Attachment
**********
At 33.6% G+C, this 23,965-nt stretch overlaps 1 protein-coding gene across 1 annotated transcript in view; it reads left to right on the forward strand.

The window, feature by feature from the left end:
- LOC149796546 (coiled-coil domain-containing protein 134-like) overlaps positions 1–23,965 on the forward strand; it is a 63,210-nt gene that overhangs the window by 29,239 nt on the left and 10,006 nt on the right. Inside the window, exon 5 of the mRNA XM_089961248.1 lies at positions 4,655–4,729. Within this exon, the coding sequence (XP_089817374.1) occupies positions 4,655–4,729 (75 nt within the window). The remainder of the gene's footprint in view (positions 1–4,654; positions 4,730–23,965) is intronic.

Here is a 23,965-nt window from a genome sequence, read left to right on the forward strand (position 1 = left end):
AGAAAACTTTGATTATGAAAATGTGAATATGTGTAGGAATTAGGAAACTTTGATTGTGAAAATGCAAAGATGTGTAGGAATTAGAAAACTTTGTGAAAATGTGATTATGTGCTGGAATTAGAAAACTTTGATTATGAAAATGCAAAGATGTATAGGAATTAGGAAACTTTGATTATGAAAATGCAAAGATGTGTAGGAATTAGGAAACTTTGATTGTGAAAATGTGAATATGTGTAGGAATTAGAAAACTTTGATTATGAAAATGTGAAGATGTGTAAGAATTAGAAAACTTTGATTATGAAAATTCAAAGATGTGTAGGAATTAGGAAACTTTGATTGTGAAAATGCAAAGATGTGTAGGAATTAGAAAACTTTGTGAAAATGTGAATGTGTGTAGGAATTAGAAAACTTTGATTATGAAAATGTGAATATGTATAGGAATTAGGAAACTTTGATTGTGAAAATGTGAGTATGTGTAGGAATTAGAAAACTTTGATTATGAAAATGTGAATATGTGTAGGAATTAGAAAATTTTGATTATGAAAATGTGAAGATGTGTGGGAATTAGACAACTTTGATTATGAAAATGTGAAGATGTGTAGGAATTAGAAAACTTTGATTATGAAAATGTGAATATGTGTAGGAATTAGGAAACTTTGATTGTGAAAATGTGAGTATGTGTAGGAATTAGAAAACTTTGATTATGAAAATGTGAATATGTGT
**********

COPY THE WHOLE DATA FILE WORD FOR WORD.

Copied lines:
At 33.6% G+C, this 23,965-nt stretch overlaps 1 protein-coding gene across 1 annotated transcript in view; it reads left to right on the forward strand.

The window, feature by feature from the left end:
- LOC149796546 (coiled-coil domain-containing protein 134-like) overlaps positions 1–23,965 on the forward strand; it is a 63,210-nt gene that overhangs the window by 29,239 nt on the left and 10,006 nt on the right. Inside the window, exon 5 of the mRNA XM_089961248.1 lies at positions 4,655–4,729. Within this exon, the coding sequence (XP_089817374.1) occupies positions 4,655–4,729 (75 nt within the window). The remainder of the gene's footprint in view (positions 1–4,654; positions 4,730–23,965) is intronic.

Here is a 23,965-nt window from a genome sequence, read left to right on the forward strand (position 1 = left end):
AGAAAACTTTGATTATGAAAATGTGAATATGTGTAGGAATTAGGAAACTTTGATTGTGAAAATGCAAAGATGTGTAGGAATTAGAAAACTTTGTGAAAATGTGATTATGTGCTGGAATTAGAAAACTTTGATTATGAAAATGCAAAGATGTATAGGAATTAGGAAACTTTGATTATGAAAATGCAAAGATGTGTAGGAATTAGGAAACTTTGATTGTGAAAATGTGAATATGTGTAGGAATTAGAAAACTTTGATTATGAAAATGTGAAGATGTGTAAGAATTAGAAAACTTTGATTATGAAAATTCAAAGATGTGTAGGAATTAGGAAACTTTGATTGTGAAAATGCAAAGATGTGTAGGAATTAGAAAACTTTGTGAAAATGTGAATGTGTGTAGGAATTAGAAAACTTTGATTATGAAAATGTGAATATGTATAGGAATTAGGAAACTTTGATTGTGAAAATGTGAGTATGTGTAGGAATTAGAAAACTTTGATTATGAAAATGTGAATATGTGTAGGAATTAGAAAATTTTGATTATGAAAATGTGAAGATGTGTGGGAATTAGACAACTTTGATTATGAAAATGTGAAGATGTGTAGGAATTAGAAAACTTTGATTATGAAAATGTGAATATGTGTAGGAATTAGGAAACTTTGATTGTGAAAATGTGAGTATGTGTAGGAATTAGAAAACTTTGATTATGAAAATGTGAATATGTGT